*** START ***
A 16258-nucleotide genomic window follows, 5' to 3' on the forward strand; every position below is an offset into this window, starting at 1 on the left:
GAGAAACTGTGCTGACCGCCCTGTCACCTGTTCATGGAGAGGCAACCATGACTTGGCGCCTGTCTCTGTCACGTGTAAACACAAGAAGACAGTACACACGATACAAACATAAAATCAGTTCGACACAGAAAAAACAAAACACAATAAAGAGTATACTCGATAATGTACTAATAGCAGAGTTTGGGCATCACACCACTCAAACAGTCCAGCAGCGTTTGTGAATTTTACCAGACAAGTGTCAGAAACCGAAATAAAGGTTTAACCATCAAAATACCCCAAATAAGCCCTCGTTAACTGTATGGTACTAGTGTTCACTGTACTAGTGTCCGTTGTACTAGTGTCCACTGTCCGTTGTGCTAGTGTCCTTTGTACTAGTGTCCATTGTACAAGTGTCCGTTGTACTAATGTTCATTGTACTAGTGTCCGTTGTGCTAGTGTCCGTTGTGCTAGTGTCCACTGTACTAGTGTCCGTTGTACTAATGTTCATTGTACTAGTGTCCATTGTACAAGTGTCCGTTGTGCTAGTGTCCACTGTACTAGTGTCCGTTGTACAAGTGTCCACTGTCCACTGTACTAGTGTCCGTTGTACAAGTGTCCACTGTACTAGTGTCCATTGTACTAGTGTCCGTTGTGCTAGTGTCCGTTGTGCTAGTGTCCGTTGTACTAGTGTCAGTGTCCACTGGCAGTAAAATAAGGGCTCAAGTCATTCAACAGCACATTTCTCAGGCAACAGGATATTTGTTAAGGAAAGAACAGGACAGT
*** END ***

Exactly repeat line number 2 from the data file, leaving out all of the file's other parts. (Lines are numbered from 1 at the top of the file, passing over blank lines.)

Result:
GAGAAACTGTGCTGACCGCCCTGTCACCTGTTCATGGAGAGGCAACCATGACTTGGCGCCTGTCTCTGTCACGTGTAAACACAAGAAGACAGTACACACGATACAAACATAAAATCAGTTCGACACAGAAAAAACAAAACACAATAAAGAGTATACTCGATAATGTACTAATAGCAGAGTTTGGGCATCACACCACTCAAACAGTCCAGCAGCGTTTGTGAATTTTACCAGACAAGTGTCAGAAACCGAAATAAAGGTTTAACCATCAAAATACCCCAAATAAGCCCTCGTTAACTGTATGGTACTAGTGTTCACTGTACTAGTGTCCGTTGTACTAGTGTCCACTGTCCGTTGTGCTAGTGTCCTTTGTACTAGTGTCCATTGTACAAGTGTCCGTTGTACTAATGTTCATTGTACTAGTGTCCGTTGTGCTAGTGTCCGTTGTGCTAGTGTCCACTGTACTAGTGTCCGTTGTACTAATGTTCATTGTACTAGTGTCCATTGTACAAGTGTCCGTTGTGCTAGTGTCCACTGTACTAGTGTCCGTTGTACAAGTGTCCACTGTCCACTGTACTAGTGTCCGTTGTACAAGTGTCCACTGTACTAGTGTCCATTGTACTAGTGTCCGTTGTGCTAGTGTCCGTTGTGCTAGTGTCCGTTGTACTAGTGTCAGTGTCCACTGGCAGTAAAATAAGGGCTCAAGTCATTCAACAGCACATTTCTCAGGCAACAGGATATTTGTTAAGGAAAGAACAGGACAGT